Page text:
White Southerners did not burn alive a family man who liked chess or string up sisters, one an aspiring journalist and the other a seamstress with infectious laughter; they killed the duplicitous and uppity “mulatto” in Birth of a Nation, or lynched a slow-witted Prissy in Gone With the Wind.
The policeman who stopped me while I walked up a deserted street in east Toronto at midnight and demanded my identification, asked me what I was doing and forced me to wait while he sat in his car and radioed in to the station did not racially profile me but the black mugshots in his memory. He stopped the conservative radio’s depiction of the black criminal he saw projected into my winter clothes.
Fixed to our bodies and lives and humanity is the sum total of centuries of racist thinking about “the blacks”. They pin us down and muffle every one of our shouting declarations of full humanity. And if we can speak at all it is as a character in Green Book or The Intouchables, some new version of a 1950s bellhop whose presence and story has no other purpose than to stay in the background and stand at the service of racial reconciliation – on white terms.
When he called Cory Booker (the first African American US senator from New Jersey) “well-spoken”, Michael Bloomberg, a Democratic candidate for the presidency and former mayor of New York City, likely expected praise for recognising that a man could be both articulate and black at the same time.
But thinking that blacks are a certain way – that way being generally lesser – might well lead someone like the mayor to champion police powers to stop and frisk black people in black neighbourhoods. One can expand a policing order that forcibly touches all black people because the risk of groping one that does not deserve it would be low – and lead to no consequence.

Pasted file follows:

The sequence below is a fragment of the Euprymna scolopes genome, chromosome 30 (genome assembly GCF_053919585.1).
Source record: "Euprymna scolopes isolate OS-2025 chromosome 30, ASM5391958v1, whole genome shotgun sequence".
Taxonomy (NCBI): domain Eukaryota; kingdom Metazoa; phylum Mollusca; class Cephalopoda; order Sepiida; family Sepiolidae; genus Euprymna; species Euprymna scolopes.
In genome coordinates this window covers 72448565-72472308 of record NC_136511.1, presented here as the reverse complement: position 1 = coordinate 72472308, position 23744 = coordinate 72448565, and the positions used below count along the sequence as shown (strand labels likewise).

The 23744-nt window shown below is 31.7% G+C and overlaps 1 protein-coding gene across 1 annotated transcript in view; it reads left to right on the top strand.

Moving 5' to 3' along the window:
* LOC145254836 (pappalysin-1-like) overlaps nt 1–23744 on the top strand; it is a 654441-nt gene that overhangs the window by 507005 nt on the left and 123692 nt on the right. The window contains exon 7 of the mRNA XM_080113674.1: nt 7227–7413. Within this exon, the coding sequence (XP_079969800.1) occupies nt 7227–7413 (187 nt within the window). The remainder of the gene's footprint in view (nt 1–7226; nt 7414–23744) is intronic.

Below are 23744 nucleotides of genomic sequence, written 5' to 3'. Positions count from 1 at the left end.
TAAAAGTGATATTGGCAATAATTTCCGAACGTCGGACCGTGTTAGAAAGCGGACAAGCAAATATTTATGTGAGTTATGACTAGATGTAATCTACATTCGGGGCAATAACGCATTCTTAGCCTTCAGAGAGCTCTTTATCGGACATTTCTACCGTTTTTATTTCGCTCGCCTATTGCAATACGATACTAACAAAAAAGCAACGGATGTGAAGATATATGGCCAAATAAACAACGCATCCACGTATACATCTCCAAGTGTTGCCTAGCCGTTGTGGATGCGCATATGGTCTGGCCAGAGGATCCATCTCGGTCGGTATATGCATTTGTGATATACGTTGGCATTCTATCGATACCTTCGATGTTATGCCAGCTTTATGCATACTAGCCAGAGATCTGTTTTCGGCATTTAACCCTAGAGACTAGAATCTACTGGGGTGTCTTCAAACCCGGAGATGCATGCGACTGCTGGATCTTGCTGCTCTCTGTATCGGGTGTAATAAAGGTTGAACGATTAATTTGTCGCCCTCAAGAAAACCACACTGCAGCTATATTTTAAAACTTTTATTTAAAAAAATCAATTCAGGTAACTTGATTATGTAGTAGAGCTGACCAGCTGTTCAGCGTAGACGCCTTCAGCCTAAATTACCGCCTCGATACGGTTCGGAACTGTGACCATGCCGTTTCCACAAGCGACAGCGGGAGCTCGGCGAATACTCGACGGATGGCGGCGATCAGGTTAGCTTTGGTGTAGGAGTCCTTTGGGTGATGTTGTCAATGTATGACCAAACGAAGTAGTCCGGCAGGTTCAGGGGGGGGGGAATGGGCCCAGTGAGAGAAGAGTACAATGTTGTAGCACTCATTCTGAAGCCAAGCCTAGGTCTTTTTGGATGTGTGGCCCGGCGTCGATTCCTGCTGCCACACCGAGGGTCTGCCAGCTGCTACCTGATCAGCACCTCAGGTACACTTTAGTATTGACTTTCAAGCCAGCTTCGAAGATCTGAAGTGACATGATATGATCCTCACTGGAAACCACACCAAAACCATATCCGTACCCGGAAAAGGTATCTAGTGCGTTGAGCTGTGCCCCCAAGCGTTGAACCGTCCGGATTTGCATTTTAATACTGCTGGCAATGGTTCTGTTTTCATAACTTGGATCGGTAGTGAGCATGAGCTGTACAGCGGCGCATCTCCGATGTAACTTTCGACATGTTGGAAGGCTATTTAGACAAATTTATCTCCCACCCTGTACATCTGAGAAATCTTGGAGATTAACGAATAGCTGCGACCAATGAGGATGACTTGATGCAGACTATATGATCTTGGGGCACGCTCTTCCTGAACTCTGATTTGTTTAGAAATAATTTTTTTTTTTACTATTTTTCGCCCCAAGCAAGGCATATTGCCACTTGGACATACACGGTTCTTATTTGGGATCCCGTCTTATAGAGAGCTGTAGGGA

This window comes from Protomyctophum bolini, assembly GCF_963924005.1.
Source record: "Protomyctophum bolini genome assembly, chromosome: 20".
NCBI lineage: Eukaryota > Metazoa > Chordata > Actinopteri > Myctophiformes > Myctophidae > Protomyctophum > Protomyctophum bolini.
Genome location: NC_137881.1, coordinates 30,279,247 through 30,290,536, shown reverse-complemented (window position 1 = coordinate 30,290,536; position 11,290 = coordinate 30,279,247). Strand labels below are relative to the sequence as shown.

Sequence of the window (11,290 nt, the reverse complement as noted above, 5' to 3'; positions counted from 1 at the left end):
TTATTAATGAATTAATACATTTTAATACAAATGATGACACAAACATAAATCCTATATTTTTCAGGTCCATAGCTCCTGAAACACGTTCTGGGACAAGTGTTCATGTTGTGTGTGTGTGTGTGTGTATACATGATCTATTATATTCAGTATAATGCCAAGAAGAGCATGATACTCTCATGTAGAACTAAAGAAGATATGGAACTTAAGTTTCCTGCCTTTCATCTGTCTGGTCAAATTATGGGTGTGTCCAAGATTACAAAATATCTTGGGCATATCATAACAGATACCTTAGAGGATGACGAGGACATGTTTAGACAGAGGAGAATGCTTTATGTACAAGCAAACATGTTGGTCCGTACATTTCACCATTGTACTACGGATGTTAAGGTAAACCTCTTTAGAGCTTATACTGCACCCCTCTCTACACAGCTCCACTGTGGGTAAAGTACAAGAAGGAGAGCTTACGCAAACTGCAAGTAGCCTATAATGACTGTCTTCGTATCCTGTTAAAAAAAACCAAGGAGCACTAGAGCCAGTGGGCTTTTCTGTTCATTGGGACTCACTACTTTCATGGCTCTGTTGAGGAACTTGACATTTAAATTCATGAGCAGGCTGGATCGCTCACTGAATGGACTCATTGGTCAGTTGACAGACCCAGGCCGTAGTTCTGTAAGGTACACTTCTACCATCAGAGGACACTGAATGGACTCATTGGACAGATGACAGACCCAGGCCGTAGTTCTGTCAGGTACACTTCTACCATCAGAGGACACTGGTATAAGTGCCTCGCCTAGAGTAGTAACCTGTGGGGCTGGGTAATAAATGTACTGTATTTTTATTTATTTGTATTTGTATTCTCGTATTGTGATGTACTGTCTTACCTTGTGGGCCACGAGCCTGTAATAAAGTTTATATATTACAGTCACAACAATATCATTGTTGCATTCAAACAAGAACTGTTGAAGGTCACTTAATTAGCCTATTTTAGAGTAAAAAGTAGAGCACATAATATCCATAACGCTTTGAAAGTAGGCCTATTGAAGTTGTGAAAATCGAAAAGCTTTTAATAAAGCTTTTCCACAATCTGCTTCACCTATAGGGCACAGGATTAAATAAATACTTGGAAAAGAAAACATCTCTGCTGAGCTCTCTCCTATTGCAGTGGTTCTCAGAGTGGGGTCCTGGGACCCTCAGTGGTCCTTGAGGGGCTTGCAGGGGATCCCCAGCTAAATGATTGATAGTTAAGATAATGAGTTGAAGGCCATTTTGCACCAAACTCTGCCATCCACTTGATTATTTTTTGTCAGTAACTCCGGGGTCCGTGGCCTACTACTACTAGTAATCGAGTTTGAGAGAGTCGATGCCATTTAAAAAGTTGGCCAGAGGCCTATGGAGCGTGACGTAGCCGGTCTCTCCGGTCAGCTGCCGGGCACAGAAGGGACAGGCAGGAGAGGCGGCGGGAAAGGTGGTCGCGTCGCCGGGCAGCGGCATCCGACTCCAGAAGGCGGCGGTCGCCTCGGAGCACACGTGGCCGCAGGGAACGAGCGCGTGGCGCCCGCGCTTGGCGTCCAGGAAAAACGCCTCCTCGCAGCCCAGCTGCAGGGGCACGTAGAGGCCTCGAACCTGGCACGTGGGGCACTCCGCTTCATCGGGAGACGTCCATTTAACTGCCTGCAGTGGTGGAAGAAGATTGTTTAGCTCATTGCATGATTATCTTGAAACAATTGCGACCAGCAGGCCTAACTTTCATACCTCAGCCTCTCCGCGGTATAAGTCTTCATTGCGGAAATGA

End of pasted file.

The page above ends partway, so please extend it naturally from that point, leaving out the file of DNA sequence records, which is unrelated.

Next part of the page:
Blacks being a “type” of people – inarticulate and dangerous – has been key to the legal defence of anyone caught shooting into a car of rowdy, screaming blacks. They could not reasonably have known that one of them was undeserving of being shot.
In 2012, 17-year-old Jordan Davis’s killer, Michael Dunn, said “thugs” should be killed more often for social change. The same year, George Zimmerman’s brother reached for the trusty “blacks are risky” defence of his Trayvon Martin-killing brother. He tweeted: “Lib media shld ask if what these2 black teens did 2 a woman&baby is the reason ppl think blacks mightB risky.” The teens he was referring to were De’Marquise Elkins and Dominique Lang, who were charged with killing a baby in Georgia at the time, and were unrelated to Trayvon Martin.
Zimmerman’s brother, Robert, posted a picture of Trayvon, a 17-year-old African American teenager from Miami Gardens, Florida, raising his middle fingers in an attempt to halt the humanising of Trayvon. It was to return him back into the “pack of N-s”, to use a Mel Gibsonism.
There is not much daylight between President Trump’s depiction of “our African American community” as an uncomplicated, rap concert crowd sitting on the edge of their seat to find out A$AP Rocky’s fate when he was detained in Sweden and Mayor Pete’s “violent gangs”.
In Amy Klobuchar’s tough-on-crime career as a prosecutor in Minnesota that led to the controversial conviction and maltreatment of a black teenager, there stand “the blacks”.
In Bernie’s stand-offish avoidance and constant dissolving of racial oppression into “working class issues” there stand “the blacks”.
You may have to spend hours wading through the candidates’ blacks before you find any evidence that full, individual, thinking, varied, living humans who are black exist at all.
Electoral politics in the US has not moved beyond racial caricature; a more sophisticated, but no less reductive, device than the ethnic slur. Full humans who are black are still “the blacks” for presidential candidates no matter what attempts we make to loosen the straightjacket of reductive representation.
We are no more than an asset or a problem; a prop, never the protagonist. It is not yet curtains for the minstrel show.
The views expressed in this article are the author’s own and do not necessarily reflect Al Jazeera’s editorial stance.